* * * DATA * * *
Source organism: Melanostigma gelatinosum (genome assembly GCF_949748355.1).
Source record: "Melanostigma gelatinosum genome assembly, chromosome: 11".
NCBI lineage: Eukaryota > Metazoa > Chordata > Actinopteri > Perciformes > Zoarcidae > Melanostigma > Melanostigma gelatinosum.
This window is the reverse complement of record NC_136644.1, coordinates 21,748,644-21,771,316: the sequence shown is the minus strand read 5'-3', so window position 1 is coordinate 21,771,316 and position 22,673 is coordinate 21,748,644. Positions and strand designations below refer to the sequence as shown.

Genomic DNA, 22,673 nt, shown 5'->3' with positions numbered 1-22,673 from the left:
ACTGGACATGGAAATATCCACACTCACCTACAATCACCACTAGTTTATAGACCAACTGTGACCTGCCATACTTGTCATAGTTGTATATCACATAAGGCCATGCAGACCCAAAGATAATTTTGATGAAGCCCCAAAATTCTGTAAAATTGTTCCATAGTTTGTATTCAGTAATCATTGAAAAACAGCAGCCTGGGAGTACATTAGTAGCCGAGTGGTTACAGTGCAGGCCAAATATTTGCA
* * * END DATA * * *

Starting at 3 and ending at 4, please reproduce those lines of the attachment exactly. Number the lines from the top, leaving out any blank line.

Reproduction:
NCBI lineage: Eukaryota > Metazoa > Chordata > Actinopteri > Perciformes > Zoarcidae > Melanostigma > Melanostigma gelatinosum.
This window is the reverse complement of record NC_136644.1, coordinates 21,748,644-21,771,316: the sequence shown is the minus strand read 5'-3', so window position 1 is coordinate 21,771,316 and position 22,673 is coordinate 21,748,644. Positions and strand designations below refer to the sequence as shown.